are a running exponential,) and strike a curve through the inflation
adjusted GDP, calculate the growth, to derive the Shannon probability
for the inflation adjusted US GDP. In 1940 the inflation adjusted US
GDP was 831.735 billion. In 1995, it was 5,438.699 billion-a factor of
growth of 6.53898 in 55 years. Solving:

    (x)   = 6.53898


    55 * ln (x) = ln (6.53898)


         ln (6.53898)
   x = e              = 1.034731

and solving the equation:

    ln (x) = 1 + P ln (P) + (1 - P) ln (1 - P)
      2              2                2

to get the Shannon probability of the inflation adjusted US GDP, by
the year, which is P = 0.6299.  Again, using the fact that the daily
fluctuations add root mean square to get the annual fluctuations, and
there are 257 business days in a year, (because I will be comparing it
to equity data, taken by the business day) I need to calculate the
Shannon probability of the inflation adjusted US GDP by day, p:

                 R + 1
    P = 0.6299 = -----

where R is the root mean square of the annual fluctuations, or:

    R = 0.2598

and dividing R by the square root of 257 to get the root mean square
of the daily fluctuations in the inflation adjusted US GDP, r:

    r = 0.01620588

and the daily Shannon probability, p, would be:

        r + 1   0.01620588 + 1
    p = ----- = -------------- = 0.5081029
          2           2

For the analysis of the US equity markets, the data came from the
NYSE, by second, and was combined for all stocks, integrated and
sampled to directly convert the second ticker data to daily ticker
data, for the inclusive annual time interval, 1966 to 1996.  The
average of the marginal increments of the NYSE is 0.000290, and the
        ------- + 1
        0.00851       0.03407756 + 1
    p = ----------- = -------------- = 0.5170388
             2              2

Here is how the Shannon probabilities, extrapolated over nine orders
of magnitude, compare:

    non-inflation           NYSE       inflation adjusted        duration of
    adjusted US GDP                      US GDP                 civilizations

       0.5268069          0.5170388         0.5081029              0.5023616

or about 0.5135776 +/- 2.33%

Which, depending on one's point of view, are reasonably close. We now
have to ask the question, "how reliable are these probabilities?" It
turns out that traditional statistical estimation techniques let us
down in fractal analysis, (we are hunting for the probability of a
probability that controls a system's evolution over a time interval.)

The assumption was that we were investigating the evolution of a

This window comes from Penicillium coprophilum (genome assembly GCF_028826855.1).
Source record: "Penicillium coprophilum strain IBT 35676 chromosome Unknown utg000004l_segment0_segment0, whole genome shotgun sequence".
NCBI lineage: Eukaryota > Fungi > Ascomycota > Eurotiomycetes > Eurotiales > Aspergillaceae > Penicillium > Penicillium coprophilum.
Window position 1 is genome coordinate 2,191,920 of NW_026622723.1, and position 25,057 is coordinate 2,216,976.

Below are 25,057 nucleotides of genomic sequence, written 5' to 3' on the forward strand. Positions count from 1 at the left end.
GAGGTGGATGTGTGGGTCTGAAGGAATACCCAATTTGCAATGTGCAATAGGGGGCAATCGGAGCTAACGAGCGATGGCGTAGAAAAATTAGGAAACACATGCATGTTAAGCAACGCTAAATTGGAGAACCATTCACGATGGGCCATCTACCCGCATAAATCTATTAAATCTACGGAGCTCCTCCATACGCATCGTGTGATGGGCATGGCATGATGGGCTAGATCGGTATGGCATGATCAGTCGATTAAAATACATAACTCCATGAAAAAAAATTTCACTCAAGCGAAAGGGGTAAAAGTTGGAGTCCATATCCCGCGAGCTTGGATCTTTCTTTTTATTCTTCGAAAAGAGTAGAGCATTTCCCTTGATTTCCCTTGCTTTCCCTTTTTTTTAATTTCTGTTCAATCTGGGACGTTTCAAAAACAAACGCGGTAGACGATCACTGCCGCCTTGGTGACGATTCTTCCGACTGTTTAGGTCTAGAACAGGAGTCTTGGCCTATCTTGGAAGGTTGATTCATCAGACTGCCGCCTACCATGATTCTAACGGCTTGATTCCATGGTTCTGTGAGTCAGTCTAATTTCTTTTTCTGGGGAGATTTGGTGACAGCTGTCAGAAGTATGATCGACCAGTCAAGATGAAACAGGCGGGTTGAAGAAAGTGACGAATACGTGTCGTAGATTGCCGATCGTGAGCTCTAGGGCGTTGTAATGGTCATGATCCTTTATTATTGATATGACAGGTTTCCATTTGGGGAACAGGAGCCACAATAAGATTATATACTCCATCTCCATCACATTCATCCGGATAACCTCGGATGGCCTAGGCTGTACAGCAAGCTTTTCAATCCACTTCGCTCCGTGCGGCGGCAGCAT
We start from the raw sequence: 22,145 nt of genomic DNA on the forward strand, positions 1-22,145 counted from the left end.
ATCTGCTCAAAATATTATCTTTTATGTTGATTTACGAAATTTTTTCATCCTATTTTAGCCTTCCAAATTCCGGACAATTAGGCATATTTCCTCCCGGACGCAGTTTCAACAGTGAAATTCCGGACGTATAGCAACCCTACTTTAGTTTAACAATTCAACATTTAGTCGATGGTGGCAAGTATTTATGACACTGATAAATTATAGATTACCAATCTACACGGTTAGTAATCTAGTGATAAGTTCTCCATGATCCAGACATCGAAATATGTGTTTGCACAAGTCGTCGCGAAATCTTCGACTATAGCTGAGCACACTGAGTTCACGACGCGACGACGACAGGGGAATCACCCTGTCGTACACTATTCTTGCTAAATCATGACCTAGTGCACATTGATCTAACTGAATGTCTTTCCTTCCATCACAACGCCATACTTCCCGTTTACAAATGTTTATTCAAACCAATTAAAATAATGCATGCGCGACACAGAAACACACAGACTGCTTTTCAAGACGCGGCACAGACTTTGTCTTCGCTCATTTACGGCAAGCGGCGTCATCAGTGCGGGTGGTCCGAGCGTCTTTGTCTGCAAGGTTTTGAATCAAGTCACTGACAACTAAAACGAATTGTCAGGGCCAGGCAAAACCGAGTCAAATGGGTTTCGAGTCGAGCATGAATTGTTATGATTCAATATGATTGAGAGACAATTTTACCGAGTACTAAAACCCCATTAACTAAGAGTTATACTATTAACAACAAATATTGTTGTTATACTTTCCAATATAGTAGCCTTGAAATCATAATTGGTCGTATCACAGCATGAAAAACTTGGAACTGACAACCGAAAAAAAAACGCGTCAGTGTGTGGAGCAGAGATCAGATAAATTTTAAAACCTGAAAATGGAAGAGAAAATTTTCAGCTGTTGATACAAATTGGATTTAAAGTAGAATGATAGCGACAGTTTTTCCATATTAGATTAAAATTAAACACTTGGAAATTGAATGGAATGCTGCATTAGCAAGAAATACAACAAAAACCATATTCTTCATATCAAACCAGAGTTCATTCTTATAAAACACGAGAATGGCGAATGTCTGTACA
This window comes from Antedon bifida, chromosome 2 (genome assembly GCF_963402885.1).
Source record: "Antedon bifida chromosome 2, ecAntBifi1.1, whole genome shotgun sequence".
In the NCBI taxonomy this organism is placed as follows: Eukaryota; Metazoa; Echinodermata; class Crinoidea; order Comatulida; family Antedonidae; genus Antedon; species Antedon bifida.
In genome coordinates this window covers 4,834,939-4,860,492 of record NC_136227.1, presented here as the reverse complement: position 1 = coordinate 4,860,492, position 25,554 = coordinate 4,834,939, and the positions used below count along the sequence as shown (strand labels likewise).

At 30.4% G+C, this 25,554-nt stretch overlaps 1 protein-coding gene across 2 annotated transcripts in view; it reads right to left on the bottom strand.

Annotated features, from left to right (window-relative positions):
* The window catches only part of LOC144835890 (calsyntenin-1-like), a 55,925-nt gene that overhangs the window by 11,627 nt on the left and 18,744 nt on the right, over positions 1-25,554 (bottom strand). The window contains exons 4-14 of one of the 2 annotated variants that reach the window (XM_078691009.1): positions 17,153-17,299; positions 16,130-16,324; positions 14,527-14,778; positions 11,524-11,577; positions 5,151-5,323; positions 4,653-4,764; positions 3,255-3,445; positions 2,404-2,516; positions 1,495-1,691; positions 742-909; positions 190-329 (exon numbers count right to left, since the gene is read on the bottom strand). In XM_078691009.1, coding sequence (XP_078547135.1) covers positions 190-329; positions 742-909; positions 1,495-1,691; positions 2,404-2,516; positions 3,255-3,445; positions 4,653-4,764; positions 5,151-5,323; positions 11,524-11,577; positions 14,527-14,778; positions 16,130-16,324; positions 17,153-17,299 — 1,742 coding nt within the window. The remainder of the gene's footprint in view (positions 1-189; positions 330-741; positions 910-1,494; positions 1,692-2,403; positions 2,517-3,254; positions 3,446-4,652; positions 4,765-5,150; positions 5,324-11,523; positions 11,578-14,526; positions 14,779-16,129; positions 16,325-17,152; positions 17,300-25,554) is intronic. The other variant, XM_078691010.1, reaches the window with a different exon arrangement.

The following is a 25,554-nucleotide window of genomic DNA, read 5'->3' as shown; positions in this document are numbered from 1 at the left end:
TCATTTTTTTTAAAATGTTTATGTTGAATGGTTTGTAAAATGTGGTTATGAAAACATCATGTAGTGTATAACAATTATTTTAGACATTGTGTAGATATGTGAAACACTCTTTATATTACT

complex system that operates under uncertainty-ie., a fractal. But
there are whole families of fractals, and the paradigm assumption was
that we were dealing with the simplest fractal of all, fractional
Brownian motion. How valid was that assumption? What is the chance we
were misled and it is really some other kind of fractal?  These are
complicated questions, and depend on the magnitude of the
probabilities under analysis.

The analysis of a system that is controlled by larger Shannon
probabilities can get by with smaller data sets. Smaller Shannon
probabilities require larger data set sizes, (for example, the
analysis of fractional Brownian motion with a Shannon probability of
exactly 50% requires an infinite data set size.) It is not trivial to
develop a methodology to evaluate how reliable our analysis is, but it
can be done. Without beleaguering the issue, here is how are
reliability stacks up for the metrics used in this analysis, where S
is the data set size, and P is the measured Shannon probability:

    non-inflation           NYSE       inflation adjusted        duration of
    adjusted US GDP                      US GDP                 civilizations

    S = 55              S = 46,260,00     S = 55                S = 1600
    P = 0.9297477       P = 0.5170388     P = 0.6299            P = 0.87854
    P' = 0.791092       P' = 0.515843     P' = 0.530797         P' = 0.841083
    x = 85.08674%       x = 99.76872%     x = 84.26687%         x = 95.73645%

Here, P' is the Shannon probability, after being adjusted for a finite
data set size, and x is the ratio of P' to P. Not surprisingly, the
mass of data provided by the NYSE provides the most reliable
probability. Also, not surprisingly, the GDP data is to be considered
the most unreliable, with the historical data being somewhere in
between, (don't forget that we still have to qualify the historical
data as being subject to interpretation.)

Our reliability estimate on these probabilities can only be regarded
as poor to fair, (which was a qualification that was made in the
beginning of the analysis.) However, we can state that there is some
evidence, albeit circumstantial, that we can extrapolate, or scale,
fractal analysis over nine orders of magnitude in the study of
ecology. The evidence, however, can not be regarded as compelling.



John Conover, john@email.johncon.com, http://www.johncon.com/

Copyright © 1998 John Conover, john@email.johncon.com. All Rights Reserved.
Last modified: Fri Mar 26 18:54:34 PST 1999 $Id: 980116192623.28859.html,v 1.0 2001/11/17 23:05:50 conover Exp $
Valid HTML 4.0!